Last Sunday, my husband and I slept late and skipped church. That might not have seemed like a big deal to most people, but it could be a very big deal if you are one of the pastors of a church. Fortunately, John was not scheduled to preach. In fact, he asked to be excused from his usual duties so that we could celebrate our wedding anniversary. 51 years is a big deal.

Surely then, out of gratitude to God for blessing our marriage, shouldn’t we attend church? I could have chosen to feel guilty for skipping church. I considered that option—but not for long.


 

Instead of binding myself to the restriction of a self-imposed, you-must-never-skip-church law, I chose to live in the freedom of God’s grace.

 

Does that mean that I think church attendance is unimportant? No. It simply means that I can live in the freedom of grace, as Jesus did. He understood what the purpose of the Sabbath was and is.

Something designed to bring rest for our bodies, refreshment to our souls, and renewal to our spirits. Not something to be used for attaining performance points.

 


Rest, refreshment, and spiritual renewal come to us when we simply receive God’s grace and live in his presence.

His presence is not limited to the square-foot dimension of any church building. Jesus, the Creator and Sustainer of every universe is present everywhere in it.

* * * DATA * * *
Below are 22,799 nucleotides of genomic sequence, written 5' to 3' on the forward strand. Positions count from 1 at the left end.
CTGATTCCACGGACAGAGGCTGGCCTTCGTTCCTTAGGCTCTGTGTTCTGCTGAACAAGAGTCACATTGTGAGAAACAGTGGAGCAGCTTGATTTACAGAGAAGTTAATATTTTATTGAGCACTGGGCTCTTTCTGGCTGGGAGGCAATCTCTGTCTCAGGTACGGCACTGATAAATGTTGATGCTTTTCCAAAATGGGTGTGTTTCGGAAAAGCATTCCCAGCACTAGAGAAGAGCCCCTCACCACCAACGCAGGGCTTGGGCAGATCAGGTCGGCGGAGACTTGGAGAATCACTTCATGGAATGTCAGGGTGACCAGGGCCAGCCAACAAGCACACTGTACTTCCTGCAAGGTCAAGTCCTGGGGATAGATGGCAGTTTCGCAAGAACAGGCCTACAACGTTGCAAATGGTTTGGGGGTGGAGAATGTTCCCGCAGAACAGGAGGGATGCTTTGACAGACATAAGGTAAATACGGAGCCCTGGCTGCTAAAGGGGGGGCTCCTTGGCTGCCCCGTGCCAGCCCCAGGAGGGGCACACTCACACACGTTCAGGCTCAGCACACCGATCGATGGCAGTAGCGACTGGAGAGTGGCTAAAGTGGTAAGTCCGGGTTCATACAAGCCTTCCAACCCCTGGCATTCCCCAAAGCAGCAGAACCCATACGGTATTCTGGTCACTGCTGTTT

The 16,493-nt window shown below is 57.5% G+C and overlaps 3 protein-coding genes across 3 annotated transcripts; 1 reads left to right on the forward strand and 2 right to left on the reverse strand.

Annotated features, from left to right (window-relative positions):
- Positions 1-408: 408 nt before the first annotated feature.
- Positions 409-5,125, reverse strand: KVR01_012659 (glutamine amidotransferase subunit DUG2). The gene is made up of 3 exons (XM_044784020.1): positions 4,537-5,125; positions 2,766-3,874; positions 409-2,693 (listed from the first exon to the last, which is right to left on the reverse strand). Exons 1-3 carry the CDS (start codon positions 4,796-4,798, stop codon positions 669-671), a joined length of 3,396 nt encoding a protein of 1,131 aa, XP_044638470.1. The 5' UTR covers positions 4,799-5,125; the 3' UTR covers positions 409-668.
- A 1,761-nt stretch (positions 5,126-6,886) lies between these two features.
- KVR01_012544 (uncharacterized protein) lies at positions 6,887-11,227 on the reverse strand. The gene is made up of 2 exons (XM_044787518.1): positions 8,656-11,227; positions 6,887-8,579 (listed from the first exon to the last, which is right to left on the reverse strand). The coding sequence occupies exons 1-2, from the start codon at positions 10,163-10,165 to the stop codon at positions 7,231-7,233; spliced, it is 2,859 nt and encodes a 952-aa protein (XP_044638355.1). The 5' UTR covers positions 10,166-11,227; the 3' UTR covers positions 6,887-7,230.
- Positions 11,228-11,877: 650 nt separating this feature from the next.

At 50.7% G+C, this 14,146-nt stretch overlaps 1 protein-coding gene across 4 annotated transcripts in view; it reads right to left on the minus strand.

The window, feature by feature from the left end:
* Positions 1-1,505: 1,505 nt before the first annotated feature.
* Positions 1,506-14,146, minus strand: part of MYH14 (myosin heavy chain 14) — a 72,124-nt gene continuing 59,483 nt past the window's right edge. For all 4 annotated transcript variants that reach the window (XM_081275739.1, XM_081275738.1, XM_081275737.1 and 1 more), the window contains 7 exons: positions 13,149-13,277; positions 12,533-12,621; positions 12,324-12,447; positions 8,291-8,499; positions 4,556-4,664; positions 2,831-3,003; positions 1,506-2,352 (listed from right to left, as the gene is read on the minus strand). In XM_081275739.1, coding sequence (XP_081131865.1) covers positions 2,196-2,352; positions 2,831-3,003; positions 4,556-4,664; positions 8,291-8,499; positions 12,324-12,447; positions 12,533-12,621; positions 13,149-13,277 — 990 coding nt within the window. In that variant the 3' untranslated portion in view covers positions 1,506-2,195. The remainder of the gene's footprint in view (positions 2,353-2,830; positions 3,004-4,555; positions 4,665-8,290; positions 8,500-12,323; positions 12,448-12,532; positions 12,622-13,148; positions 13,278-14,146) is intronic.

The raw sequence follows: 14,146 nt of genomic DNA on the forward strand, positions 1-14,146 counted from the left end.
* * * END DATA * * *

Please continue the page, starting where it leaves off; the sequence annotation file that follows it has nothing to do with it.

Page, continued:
As John and I walked among the trees and flowers of the arboretum in Ottawa, we knew that God was with us. 

Our bodies, souls, and spirits were refreshed and renewed. Will we go to church next Sunday? Yes, indeed! We seldom miss a service.

 


When we worship with like-minded brothers and sisters—having the eyes of our hearts focused on Jesus and desiring his presence—he comes in awesome ways to teach, comfort, strengthen, and heal us.

Why don’t I feel guilty for oversleeping and skipping church? Because I don’t go to church in order to earn brownie points from God. He doesn’t like me better when I go.  I’m free to go or not to go. He respects my choice. Most of the time I chose to attend church. Not because I have to. Because I want to.

I hope that’s the same for you.

     

 

 

 

 

   

This entry was posted on June 8, 2018. 8 Comments

How to Feel Sorry Less Often

 



“If you were really sorry, you would never do that again!” Has someone ever said that to you? Or have you ever said to yourself, if I were really sorry, I would never do that again! In many ways, I’ve vowed that I would not make the same mistake and then stumbled in the same old way. I wish this were not true. 

Last week I volunteered to help a neighbor who is moving pack her boxes. Then, I got busy with other things. My husband and I made a decision that required unexpected time and energy. Consequently, I forgot about the promise I’d made to my neighbor.